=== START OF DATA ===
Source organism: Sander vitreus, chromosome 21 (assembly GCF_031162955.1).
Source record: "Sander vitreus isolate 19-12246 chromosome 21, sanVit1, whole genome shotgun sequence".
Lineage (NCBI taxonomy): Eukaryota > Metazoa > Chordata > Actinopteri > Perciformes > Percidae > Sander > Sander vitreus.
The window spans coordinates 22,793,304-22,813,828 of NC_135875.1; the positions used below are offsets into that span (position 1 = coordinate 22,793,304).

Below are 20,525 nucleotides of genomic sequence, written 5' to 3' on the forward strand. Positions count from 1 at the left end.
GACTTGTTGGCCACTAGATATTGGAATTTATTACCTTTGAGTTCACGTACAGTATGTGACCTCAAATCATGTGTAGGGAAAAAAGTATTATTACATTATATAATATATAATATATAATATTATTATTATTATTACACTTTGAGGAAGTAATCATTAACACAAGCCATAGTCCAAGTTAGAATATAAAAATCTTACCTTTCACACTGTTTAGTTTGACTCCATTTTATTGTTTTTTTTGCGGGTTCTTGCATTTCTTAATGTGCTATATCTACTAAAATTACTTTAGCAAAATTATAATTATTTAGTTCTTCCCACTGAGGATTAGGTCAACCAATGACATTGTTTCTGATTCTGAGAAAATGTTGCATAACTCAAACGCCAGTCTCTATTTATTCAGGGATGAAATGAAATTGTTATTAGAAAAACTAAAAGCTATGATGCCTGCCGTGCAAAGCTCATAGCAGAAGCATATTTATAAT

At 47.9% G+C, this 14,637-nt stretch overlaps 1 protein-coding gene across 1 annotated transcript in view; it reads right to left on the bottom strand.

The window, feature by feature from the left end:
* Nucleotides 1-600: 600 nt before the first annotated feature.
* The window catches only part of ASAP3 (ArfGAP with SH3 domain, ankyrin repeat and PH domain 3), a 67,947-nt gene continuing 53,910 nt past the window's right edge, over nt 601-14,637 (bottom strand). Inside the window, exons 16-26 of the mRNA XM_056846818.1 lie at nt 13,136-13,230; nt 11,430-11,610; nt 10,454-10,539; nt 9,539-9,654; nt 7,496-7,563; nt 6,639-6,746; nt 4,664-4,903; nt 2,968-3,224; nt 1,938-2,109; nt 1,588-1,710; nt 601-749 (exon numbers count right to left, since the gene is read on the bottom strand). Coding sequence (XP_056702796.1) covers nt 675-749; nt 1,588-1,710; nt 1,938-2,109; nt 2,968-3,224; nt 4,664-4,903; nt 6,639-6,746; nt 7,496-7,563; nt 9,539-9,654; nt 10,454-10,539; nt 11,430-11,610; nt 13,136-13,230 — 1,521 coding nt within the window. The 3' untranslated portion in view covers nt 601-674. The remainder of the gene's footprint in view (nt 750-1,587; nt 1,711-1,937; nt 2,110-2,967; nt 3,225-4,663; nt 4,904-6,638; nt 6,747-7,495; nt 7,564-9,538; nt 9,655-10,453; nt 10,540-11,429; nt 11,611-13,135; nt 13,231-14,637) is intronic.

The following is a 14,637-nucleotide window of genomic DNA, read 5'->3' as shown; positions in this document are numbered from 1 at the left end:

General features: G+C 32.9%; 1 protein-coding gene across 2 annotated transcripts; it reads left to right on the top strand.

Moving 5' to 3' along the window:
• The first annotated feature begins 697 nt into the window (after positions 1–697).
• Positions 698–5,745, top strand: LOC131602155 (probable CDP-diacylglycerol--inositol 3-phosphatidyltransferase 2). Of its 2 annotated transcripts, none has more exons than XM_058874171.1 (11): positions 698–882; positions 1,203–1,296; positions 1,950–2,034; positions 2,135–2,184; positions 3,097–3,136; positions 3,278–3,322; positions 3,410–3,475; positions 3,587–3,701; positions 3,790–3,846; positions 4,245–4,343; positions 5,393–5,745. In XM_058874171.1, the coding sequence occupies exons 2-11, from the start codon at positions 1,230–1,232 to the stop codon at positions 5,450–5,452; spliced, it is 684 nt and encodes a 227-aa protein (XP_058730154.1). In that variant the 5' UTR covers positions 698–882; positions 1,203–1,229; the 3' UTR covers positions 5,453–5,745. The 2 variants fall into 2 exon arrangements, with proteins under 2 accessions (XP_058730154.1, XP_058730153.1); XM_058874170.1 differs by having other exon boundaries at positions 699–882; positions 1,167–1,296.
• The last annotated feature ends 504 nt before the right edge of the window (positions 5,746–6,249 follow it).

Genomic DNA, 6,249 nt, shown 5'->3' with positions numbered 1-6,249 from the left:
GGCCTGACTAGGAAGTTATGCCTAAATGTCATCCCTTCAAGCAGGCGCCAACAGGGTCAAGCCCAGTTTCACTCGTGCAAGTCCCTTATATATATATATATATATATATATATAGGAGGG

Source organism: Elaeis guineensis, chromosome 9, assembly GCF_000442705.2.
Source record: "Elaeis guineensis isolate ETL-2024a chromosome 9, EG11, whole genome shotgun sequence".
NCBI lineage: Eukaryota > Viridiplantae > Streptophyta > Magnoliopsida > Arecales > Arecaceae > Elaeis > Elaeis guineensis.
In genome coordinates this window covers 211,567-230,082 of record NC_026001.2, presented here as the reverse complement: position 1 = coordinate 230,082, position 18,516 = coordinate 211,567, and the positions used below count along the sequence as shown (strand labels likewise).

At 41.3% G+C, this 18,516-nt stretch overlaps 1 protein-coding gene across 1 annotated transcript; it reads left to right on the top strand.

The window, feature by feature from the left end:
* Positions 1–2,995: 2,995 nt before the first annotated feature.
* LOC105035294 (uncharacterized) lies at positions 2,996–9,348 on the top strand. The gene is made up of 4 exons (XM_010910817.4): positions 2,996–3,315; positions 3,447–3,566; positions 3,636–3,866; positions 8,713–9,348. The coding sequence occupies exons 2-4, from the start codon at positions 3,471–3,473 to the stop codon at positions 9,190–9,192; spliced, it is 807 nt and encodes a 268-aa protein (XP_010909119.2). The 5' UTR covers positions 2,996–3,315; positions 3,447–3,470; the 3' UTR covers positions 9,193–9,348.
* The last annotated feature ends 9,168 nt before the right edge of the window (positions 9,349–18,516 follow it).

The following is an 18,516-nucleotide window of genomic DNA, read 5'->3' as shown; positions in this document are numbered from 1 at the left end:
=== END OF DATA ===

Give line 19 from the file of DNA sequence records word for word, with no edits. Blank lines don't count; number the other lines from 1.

Source organism: Elaeis guineensis, chromosome 9, assembly GCF_000442705.2.